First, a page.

DURBIN CALLS FOR BETTER OVERSIGHT OF PET FOOD INSPECTIONS; TOUGHER PENALTIES FOR COMPANIES[WASHINGTON, DC] – At a Senate Appropriations Subcommittee hearing today, U.S. Sen. Dick Durbin (D-IL) called on the Bush Administration and the U.S. Food and Drug Administration (FDA) to take meaningful action in addressing problems in federal regulation of the pet food industry. The hearing comes in the wake of a widespread recall of contaminated pet food.
Thursday, April 12, 2007
“Many cats, dogs and other pets, considered members of the family are now suffering as a result of a deeply flawed pet food inspection system,” said Durbin. “The FDA’s response to this situation has been wholly inadequate – we need to establish standardized inspections, impose penalties on companies who delay reporting health problems and increase communication between the FDA and the state inspectors so that we can catch potential problems more quickly. These sound like basics steps but the FDA has failed to put them in place.”
At the hearing, Durbin heard testimony from FDA officials and outside experts including Dr. Stephen F. Sundlof, the Director of the FDA’s Center for Veterinary Medicine; Duane Ekedahl, Executive Director of the Pet Food Institute; Eric Nelson, President of the American Association of Feed Control Officers; Dr. Elizabeth Hodgkins, Veterinarian and Dr. Claudia A. Kirk, Associate Professor of Medicine and Nutrition at the University of Tennessee’s College of Veterinary Medicine.
Durbin said the FDA’s response to the problem has been problematic and urged the FDA to take action in three specific areas:
Delay in reporting. According to materials supplied to Durbin’s office, it appears Menu Foods, Inc. first noticed a potential problem on February 20, 2007 but did not contact FDA until March 15, 2007. In the meantime, other companies were selling tainted product and the supplier wasn’t aware that it had provided wheat gluten contaminated with melamine. Durbin wants companies that delay reporting to the FDA and endanger human and animal health to face penalties.
Lack of inspections. According to testimony today, the Menu Foods facility in Emporia, Kansas where many of these products were made had never been inspected by the FDA. The agency has been relying on the states to conduct inspections, but the FDA has jurisdiction over all pet food manufacturing facilities and the ultimate responsibility to ensure facilities comply with FDA standards. Where there should be federal regulation, there is instead a patchwork of state inspection systems and voluntary guidance. Durbin wants to require the FDA to work with the states to establish a standardized set of regulations and inspection requirements.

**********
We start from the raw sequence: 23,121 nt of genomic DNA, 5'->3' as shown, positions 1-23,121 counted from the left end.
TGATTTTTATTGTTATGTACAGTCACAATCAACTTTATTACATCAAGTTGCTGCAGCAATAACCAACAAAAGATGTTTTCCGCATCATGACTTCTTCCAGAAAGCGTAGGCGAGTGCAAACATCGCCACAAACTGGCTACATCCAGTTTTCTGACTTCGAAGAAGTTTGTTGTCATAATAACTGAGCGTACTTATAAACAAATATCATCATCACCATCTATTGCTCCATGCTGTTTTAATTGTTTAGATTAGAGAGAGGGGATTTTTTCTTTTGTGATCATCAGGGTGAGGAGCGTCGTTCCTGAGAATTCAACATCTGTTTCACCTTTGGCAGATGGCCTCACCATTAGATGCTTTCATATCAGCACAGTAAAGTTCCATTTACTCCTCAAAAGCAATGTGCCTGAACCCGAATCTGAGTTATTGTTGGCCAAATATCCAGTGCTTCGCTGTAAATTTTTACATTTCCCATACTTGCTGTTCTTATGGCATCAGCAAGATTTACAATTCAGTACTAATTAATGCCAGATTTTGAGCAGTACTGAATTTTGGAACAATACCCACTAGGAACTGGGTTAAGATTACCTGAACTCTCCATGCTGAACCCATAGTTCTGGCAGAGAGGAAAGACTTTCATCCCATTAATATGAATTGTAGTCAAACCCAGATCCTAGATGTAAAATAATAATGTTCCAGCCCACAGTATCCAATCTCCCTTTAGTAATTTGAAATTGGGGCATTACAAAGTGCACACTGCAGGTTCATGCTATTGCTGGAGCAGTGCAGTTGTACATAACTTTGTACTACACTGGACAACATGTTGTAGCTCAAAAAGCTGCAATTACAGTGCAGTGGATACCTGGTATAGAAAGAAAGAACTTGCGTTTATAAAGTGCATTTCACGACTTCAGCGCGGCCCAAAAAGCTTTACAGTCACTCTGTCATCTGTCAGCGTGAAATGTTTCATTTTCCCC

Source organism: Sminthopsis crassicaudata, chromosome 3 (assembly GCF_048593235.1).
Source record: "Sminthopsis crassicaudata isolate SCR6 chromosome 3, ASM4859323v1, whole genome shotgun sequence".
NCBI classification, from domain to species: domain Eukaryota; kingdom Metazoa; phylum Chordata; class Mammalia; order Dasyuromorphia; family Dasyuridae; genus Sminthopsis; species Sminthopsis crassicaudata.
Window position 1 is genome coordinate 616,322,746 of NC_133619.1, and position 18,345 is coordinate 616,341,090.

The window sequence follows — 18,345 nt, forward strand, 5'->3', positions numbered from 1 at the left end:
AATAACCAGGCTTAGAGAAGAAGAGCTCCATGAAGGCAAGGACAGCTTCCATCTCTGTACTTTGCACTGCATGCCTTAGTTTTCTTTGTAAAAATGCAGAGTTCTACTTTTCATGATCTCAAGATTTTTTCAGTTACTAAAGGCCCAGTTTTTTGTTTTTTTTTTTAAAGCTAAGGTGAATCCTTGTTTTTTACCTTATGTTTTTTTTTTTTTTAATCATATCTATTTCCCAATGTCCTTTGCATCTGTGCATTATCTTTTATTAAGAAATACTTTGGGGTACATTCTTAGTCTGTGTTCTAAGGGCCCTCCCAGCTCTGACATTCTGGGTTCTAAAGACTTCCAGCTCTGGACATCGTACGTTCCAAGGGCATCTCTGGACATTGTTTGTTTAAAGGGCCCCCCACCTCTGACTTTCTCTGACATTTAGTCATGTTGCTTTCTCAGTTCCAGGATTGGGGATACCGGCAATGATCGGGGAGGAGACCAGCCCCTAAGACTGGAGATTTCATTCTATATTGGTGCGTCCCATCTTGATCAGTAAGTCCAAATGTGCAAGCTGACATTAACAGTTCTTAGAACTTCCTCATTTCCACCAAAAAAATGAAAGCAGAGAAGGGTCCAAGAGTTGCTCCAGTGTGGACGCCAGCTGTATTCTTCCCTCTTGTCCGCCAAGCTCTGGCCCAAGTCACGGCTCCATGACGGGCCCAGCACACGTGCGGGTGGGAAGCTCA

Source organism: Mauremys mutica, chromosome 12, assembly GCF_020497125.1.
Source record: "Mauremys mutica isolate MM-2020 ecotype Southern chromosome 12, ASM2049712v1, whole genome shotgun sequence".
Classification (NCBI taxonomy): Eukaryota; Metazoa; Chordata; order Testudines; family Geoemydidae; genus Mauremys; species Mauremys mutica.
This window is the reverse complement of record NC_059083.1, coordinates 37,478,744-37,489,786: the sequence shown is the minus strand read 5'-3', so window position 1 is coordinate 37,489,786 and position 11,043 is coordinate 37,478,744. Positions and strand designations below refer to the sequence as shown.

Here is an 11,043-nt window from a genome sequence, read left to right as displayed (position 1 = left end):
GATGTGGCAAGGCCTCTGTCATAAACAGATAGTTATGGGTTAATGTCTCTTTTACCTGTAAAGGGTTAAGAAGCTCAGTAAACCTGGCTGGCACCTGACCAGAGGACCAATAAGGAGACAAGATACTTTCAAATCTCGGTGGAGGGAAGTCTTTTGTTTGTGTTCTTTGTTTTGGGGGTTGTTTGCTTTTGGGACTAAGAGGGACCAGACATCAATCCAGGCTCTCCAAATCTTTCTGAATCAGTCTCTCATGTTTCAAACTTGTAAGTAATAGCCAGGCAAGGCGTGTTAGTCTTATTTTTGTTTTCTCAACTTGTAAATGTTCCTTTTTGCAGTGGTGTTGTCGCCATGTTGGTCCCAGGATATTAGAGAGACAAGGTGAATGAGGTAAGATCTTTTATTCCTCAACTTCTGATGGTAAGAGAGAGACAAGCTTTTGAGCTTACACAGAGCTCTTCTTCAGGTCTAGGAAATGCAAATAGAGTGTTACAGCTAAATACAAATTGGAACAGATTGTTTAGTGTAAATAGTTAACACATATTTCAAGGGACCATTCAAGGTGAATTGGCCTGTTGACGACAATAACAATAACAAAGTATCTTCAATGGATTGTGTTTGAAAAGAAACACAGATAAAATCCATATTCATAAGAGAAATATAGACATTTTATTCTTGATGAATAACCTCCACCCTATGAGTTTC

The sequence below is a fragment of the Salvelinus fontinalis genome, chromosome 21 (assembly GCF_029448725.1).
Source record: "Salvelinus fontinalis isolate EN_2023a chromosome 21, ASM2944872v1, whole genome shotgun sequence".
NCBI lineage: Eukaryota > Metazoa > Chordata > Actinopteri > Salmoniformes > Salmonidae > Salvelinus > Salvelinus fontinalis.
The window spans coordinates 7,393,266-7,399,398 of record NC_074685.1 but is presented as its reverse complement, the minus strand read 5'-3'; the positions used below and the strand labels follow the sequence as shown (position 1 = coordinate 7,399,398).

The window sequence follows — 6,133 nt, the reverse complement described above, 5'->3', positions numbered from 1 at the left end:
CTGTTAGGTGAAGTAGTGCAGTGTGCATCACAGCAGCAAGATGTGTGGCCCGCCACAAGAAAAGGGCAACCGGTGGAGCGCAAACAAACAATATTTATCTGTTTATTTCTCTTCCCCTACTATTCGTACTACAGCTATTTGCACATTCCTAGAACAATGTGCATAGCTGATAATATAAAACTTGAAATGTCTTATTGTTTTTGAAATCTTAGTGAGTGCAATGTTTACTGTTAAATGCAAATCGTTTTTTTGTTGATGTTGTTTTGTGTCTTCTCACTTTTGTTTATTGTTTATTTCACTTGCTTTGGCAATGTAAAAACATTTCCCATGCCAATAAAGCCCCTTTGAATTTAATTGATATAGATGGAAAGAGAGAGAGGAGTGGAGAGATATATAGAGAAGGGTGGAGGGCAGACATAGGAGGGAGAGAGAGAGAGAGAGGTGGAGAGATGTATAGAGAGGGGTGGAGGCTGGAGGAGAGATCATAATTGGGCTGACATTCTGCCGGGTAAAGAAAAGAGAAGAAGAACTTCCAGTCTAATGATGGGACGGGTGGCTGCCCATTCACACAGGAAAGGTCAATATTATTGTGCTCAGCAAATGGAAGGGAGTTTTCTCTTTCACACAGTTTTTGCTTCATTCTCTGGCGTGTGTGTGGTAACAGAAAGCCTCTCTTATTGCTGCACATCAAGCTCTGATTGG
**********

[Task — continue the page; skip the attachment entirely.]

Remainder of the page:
Incomplete data and reporting from the FDA. Blogs and nonprofit websites have filled a gap and become the most efficient way to share information on contaminations. Durbin wants to direct the FDA to create a similar information sharing system that would allow state veterinarians, pet owners and others to alert the FDA of possible contaminations.
Durbin said the list of problems associated with food safety – both pet food and safety of the human food supply – is growing and the federal government must act.
The Illinois senator said legislation he has introduced to consolidate all federal food safety responsibilities into a single, independent agency has taken on new urgency because of a possibly heightened need to respond quickly and effectively to any acts of bioterrorism or agroterrorism. Currently, there are at least 12 different federal agencies and 35 different laws governing food safety. With overlapping jurisdictions, federal agencies often lack accountability on food safety-related issues.
“I did not call this hearing to create false concern, but we heard testimony today that the melamine-tainted wheat gluten was supplied as a ‘food grade’ additive and may have made it into the human food supply, but was pulled before anyone was harmed. This is very serious problem and we need to make changes to a system in which chronic shortcomings could turn critical,” Durbin said.
The non-partisan U.S. General Accounting Office (GAO) has been unequivocal in its recommendation for consolidation of federal food safety programs. In February of this year, the GAO deemed federal oversight of food safety as “high risk” to the economy and public health and safety. Over the past two decades, GAO has also issued numerous reports on topics such as food recalls, food safety inspections and the transport of animal feeds. Each of these reports highlights the current fragmentation and inconsistent organization of the various agencies involved in food safety oversight.
Durbin and Congresswoman Rosa DeLauro (D-CT) have introduced legislation that calls for the development of a single food safety agency and the implementation of a food safety program to standardize American food safety activities (S 654 – The Safe Food Act.). Durbin and DeLauro have worked on this effort for over a decade in Congress and the bill has gained momentum from recent events.